STL files can be downloaded from Thingiverse

If you don't own a 3d printer you can have these parts printed for you using a low-cost 3d printing service such as 3DHubs.

Print settings may vary between printer and type of filament used, but in general you should be safe with the following settings:

  • 20% infill / 1.5mm retraction
  • 2 shells
  • 80mm/s print speed 
  • 0.20mm layer height / 0.4mm nozzle

A Taxonomy of Parts

All of the parts have been given pseudo-anatomical names, which helps by making them easy to organize and refer to.  

Below is an explanation of each printed part that goes into making a Humble Velocipede.

Legs

The Shin

Much like your own shin, the shin of the Humble Velocipede forms the lower part of its leg.

The Thigh

The thigh forms the upper part of the leg and is the main connection point for the hip and many of the ligaments.

The Ligaments

Anterior Collateral Ligament (ACL)

The ACL connects the Shin to the Thigh, and is the most visible of all the ligaments.

Posterior Collateral Ligament (PCL)

The PCL serves as the connection point between the shin assembly and the hip shafts. 

Lateral Collateral Ligament (LCL)

The LCL is the longest of the ligaments. It connects the intersection of the Shin and the PCL to the crankshaft.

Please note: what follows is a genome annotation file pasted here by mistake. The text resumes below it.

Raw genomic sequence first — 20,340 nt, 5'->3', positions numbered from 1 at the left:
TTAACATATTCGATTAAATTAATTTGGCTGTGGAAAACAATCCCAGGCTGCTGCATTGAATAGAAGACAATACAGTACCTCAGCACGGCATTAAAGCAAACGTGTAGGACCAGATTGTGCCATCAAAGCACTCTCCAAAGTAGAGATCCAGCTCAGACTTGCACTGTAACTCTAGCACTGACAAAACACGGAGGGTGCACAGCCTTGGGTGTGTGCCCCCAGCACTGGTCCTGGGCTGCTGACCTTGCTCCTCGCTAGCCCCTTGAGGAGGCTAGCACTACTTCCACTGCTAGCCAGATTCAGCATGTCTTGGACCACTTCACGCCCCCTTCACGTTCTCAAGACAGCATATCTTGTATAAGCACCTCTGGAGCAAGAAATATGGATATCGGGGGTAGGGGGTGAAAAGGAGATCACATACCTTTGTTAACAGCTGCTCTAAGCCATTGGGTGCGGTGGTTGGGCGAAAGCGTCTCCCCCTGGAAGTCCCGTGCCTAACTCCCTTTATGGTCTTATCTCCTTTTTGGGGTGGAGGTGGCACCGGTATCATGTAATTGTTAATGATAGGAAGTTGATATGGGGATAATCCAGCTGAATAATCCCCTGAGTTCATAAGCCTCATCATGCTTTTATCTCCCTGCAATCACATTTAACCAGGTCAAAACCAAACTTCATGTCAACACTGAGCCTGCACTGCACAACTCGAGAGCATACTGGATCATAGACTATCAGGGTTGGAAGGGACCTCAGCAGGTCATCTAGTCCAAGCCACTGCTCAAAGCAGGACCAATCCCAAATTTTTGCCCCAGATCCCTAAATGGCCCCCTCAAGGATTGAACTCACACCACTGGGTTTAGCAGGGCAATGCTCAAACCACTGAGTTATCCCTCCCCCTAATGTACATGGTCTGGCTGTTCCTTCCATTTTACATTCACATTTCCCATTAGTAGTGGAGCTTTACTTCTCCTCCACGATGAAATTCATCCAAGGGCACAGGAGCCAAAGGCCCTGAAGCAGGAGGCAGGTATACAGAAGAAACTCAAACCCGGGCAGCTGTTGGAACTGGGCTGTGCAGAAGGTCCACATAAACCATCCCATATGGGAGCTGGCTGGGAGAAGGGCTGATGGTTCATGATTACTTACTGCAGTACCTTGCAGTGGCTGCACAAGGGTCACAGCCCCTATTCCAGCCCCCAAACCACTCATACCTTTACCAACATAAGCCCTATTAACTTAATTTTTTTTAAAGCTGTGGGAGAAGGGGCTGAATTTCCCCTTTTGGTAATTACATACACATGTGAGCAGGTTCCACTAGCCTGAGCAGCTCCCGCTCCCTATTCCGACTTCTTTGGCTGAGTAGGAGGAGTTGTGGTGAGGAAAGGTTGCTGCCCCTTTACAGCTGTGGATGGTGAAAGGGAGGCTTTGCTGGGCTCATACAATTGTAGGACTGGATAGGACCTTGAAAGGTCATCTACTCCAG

Medial Collateral Ligament (MCL) 

The MCL is the smallest ligament. It connects the top of the thigh to the crankshaft. 

The Plates

Breastplate

These four plates form the central part of the skeleton of a Humble Velocipede. 

Endplate

The endplates act like bookends which capture the hipshafts and protect the internal mechanism. 

Top bar

The top bar is the key to finishing any Humble Velocipede. This bar acts as a spinal column to hold the rest of skeleton perfectly rigid. This version twists 90 degrees once inserted through the plates to lock everything into place.

Prepare the Thigh Assembly

After printing all the parts, the Thigh, MCL, and ACL will need to be put together in preparation for assembly.

Make sure that the MCL (the shorter of the two ligaments) is always oriented in the same direction!

This guide was first published on Jun 30, 2017. It was last updated on Jun 30, 2017.

This page (Printing Instructions) was last updated on Nov 04, 2020.